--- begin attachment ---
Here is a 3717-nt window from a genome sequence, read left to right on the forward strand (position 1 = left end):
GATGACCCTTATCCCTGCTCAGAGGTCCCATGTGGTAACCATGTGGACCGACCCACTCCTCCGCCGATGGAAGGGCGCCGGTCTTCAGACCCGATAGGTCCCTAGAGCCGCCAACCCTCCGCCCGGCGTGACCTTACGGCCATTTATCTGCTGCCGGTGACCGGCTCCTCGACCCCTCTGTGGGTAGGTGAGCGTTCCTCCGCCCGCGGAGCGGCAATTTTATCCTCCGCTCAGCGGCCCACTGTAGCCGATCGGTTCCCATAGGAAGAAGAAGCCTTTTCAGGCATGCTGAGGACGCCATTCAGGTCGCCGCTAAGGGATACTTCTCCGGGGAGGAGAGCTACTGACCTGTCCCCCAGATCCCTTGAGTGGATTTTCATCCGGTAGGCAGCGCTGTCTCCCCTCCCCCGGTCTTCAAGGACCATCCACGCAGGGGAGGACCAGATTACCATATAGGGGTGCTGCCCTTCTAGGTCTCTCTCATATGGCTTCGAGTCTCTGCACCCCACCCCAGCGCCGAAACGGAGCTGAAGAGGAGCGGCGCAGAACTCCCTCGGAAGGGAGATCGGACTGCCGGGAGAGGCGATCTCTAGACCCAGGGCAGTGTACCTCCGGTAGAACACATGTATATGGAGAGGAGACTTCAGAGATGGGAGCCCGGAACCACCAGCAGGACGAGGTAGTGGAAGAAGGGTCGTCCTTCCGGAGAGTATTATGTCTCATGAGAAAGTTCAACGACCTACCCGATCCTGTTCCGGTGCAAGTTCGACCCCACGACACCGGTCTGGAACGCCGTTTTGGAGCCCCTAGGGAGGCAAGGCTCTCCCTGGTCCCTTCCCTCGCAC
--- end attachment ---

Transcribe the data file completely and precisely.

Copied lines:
Here is a 3717-nt window from a genome sequence, read left to right on the forward strand (position 1 = left end):
GATGACCCTTATCCCTGCTCAGAGGTCCCATGTGGTAACCATGTGGACCGACCCACTCCTCCGCCGATGGAAGGGCGCCGGTCTTCAGACCCGATAGGTCCCTAGAGCCGCCAACCCTCCGCCCGGCGTGACCTTACGGCCATTTATCTGCTGCCGGTGACCGGCTCCTCGACCCCTCTGTGGGTAGGTGAGCGTTCCTCCGCCCGCGGAGCGGCAATTTTATCCTCCGCTCAGCGGCCCACTGTAGCCGATCGGTTCCCATAGGAAGAAGAAGCCTTTTCAGGCATGCTGAGGACGCCATTCAGGTCGCCGCTAAGGGATACTTCTCCGGGGAGGAGAGCTACTGACCTGTCCCCCAGATCCCTTGAGTGGATTTTCATCCGGTAGGCAGCGCTGTCTCCCCTCCCCCGGTCTTCAAGGACCATCCACGCAGGGGAGGACCAGATTACCATATAGGGGTGCTGCCCTTCTAGGTCTCTCTCATATGGCTTCGAGTCTCTGCACCCCACCCCAGCGCCGAAACGGAGCTGAAGAGGAGCGGCGCAGAACTCCCTCGGAAGGGAGATCGGACTGCCGGGAGAGGCGATCTCTAGACCCAGGGCAGTGTACCTCCGGTAGAACACATGTATATGGAGAGGAGACTTCAGAGATGGGAGCCCGGAACCACCAGCAGGACGAGGTAGTGGAAGAAGGGTCGTCCTTCCGGAGAGTATTATGTCTCATGAGAAAGTTCAACGACCTACCCGATCCTGTTCCGGTGCAAGTTCGACCCCACGACACCGGTCTGGAACGCCGTTTTGGAGCCCCTAGGGAGGCAAGGCTCTCCCTGGTCCCTTCCCTCGCAC